More on Working with Older People
Current population projections suggest that the number of people aged 85 and over will more than double between 2008 and 2033 to reach 3.3 million and that at least a third of that number will be living with dementia. It is currently estimated that 80% of care home residents live with dementia or have significant memory problems. A recent report by the Alzheimer's Society highlights that older people in care homes often have long periods of time without contact with family and friends and found that a quarter (28%) of family members thought the quality of life of the person with dementia in a care home is poor.
The Department of Health and devolved governments of the UK have created new strategies for providing care and support for people with dementia and their families. A key strand is the theme of improving quality of life for those living with dementia by lessening the use of anti psychotic drugs and increasing meaningful activity. As this becomes an urgent challenge for society it is critical that innovative, cost effective, non-pharmacological ways of improving the quality of life for this group are found.
How music helps
It has been shown that participating in arts activities is extremely beneficial for older people with dementia, improving such things as communication, memory, enjoyment of life and creative thinking. A recent review on the Impact of Participatory Arts on Older People, by the Mental Health Foundation commissioned and funded by the Baring Foundation acknowledges the value for people taking part in arts programmes including:
- improved communication between residents and between residents and staff
- a sense of self-identity and a feeling of being valued
- positive effects on physical wellbeing through taking part in singing and dancing
- enhanced opportunities for individual care by using the music sessions as a way of increasing staff knowledge of each person in their care
LMN Musicians in Residence programme
All residents are welcome to attend the music sessions and encouraged to come along each week. During initial sessions LMN musicians establish relationships and build trust with the group through discussion, reminiscence and music. Participants are encouraged to use memories, stories, songs and percussion activities as a way of maximising involvement in the sessions. Through the skill and sensitive interventions of LMN musicians, in immediate response to participants, the sessions develop from being performance and repertoire based into responsive, creative workshops with a focus on singing. As the weeks progress, communication grows, reminiscences and pleasure in the music emerge and musical preferences come to the fore. Our musicians are happy to create group and individualised 'playlists' to be used after the project has finished.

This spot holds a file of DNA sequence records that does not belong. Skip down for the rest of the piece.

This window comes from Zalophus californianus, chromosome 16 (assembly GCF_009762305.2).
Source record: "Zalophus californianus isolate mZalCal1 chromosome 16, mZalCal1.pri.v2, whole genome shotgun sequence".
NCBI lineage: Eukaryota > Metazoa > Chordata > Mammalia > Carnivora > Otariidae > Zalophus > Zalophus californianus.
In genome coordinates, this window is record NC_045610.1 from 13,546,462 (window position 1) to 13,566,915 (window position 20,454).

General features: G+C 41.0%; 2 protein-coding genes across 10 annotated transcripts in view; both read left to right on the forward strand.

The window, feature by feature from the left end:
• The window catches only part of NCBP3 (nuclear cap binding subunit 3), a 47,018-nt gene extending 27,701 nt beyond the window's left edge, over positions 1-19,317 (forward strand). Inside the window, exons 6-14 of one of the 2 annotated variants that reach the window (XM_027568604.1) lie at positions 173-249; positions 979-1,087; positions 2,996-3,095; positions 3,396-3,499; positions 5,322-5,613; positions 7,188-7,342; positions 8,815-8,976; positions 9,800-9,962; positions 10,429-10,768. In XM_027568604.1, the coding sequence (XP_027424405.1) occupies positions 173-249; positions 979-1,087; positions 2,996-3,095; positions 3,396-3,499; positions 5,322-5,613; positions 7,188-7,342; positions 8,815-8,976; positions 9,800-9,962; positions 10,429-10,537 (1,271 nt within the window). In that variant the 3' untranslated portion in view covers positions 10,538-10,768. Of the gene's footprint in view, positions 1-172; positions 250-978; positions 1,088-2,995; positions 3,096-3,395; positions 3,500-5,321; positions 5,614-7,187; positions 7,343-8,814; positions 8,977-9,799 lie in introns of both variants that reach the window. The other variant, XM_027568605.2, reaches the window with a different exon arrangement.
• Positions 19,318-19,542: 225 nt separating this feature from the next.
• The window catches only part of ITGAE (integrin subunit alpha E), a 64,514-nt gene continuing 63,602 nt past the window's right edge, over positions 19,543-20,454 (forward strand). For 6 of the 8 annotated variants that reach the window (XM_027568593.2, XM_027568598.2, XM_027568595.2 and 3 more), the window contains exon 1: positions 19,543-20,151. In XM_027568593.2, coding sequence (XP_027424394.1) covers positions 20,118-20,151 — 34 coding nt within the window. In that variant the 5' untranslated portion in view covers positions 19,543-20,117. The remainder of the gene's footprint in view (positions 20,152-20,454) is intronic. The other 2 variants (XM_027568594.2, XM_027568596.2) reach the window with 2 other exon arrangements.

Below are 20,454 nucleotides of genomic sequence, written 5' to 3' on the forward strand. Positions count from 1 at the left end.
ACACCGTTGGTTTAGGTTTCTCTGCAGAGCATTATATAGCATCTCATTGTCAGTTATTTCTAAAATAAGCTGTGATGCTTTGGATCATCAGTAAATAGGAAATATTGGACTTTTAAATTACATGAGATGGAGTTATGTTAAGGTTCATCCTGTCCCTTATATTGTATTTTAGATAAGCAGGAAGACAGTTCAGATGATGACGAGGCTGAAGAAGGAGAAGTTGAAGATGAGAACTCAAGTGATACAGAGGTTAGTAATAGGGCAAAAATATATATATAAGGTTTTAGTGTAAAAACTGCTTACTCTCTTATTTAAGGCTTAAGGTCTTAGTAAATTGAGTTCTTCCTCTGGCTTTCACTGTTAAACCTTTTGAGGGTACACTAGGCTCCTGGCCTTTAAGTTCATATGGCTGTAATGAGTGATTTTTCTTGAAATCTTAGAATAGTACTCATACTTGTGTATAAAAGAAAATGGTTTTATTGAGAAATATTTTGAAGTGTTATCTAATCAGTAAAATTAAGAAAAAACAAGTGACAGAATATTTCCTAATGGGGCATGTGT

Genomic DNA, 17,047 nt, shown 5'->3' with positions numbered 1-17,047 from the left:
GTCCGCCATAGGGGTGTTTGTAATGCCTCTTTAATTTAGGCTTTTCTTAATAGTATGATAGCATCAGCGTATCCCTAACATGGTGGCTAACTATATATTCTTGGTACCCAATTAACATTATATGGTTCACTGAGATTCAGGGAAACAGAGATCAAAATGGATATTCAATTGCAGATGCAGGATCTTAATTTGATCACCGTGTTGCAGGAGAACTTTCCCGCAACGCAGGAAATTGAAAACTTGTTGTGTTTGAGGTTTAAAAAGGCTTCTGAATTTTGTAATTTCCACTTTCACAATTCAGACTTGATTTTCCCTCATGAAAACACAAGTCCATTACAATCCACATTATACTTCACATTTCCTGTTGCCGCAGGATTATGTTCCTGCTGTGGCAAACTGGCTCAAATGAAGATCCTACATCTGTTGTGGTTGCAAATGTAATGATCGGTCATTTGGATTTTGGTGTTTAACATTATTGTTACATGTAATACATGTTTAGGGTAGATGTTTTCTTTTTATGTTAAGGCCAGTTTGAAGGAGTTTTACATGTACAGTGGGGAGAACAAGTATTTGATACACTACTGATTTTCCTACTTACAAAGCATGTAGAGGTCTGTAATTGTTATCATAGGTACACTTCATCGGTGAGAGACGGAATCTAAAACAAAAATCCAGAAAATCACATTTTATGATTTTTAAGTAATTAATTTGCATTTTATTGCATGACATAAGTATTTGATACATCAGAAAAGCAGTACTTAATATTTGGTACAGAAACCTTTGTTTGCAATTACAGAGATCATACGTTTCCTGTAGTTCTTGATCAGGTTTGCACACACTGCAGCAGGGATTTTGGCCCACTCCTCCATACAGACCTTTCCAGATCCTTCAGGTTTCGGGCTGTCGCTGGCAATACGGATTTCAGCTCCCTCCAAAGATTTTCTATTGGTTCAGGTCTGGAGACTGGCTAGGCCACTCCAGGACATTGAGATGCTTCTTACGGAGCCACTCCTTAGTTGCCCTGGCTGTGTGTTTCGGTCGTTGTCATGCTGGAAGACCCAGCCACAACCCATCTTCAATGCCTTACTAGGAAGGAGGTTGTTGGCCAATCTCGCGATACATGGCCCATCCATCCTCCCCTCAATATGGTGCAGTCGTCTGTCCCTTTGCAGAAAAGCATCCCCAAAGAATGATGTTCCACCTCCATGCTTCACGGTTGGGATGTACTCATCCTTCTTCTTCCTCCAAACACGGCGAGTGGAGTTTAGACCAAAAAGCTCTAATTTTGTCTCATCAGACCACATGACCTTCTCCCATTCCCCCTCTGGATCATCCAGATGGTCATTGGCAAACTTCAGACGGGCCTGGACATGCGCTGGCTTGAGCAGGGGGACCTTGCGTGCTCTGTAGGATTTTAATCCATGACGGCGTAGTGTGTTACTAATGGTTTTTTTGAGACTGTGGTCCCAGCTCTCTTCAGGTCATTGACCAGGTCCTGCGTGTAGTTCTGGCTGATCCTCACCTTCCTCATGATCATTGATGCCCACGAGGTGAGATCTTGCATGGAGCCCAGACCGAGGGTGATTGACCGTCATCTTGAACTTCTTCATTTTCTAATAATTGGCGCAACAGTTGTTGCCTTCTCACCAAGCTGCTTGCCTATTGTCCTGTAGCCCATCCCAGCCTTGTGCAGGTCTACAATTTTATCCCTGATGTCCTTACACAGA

Those who have taken part in LMN sessions tell us that they feel happier, more stimulated and less lonely. We believe that this improvement in individuals' wellbeing and staff and residents' communication results in positively influencing the 'culture' of the care home. New information about each individual, which is learned in the music sessions, can be built on by staff in the daily lives of the residents throughout the rest of the week.
Music in the community
The most prominent challenge for older people is loneliness and social isolation. Nearly 50% of people aged 75 and over live on their own and spend an average of 80% of their time in the home. Older people therefore face long periods with no contact with the outside word and their family. It has been reported that 17% of older people had less than weekly, and 11% less than monthly, contact with family, friends and neighbours. With nearly a fifth of people over the age of 75 stating that they 'felt lonely much of the time during the past week' the need for social interaction and community engagement activities is clear. Live Music Now's Songs and Scones programme addresses this need, bringing together older people in the community for social and musical sessions, making them feel valued members of society and enabling them to meet new people.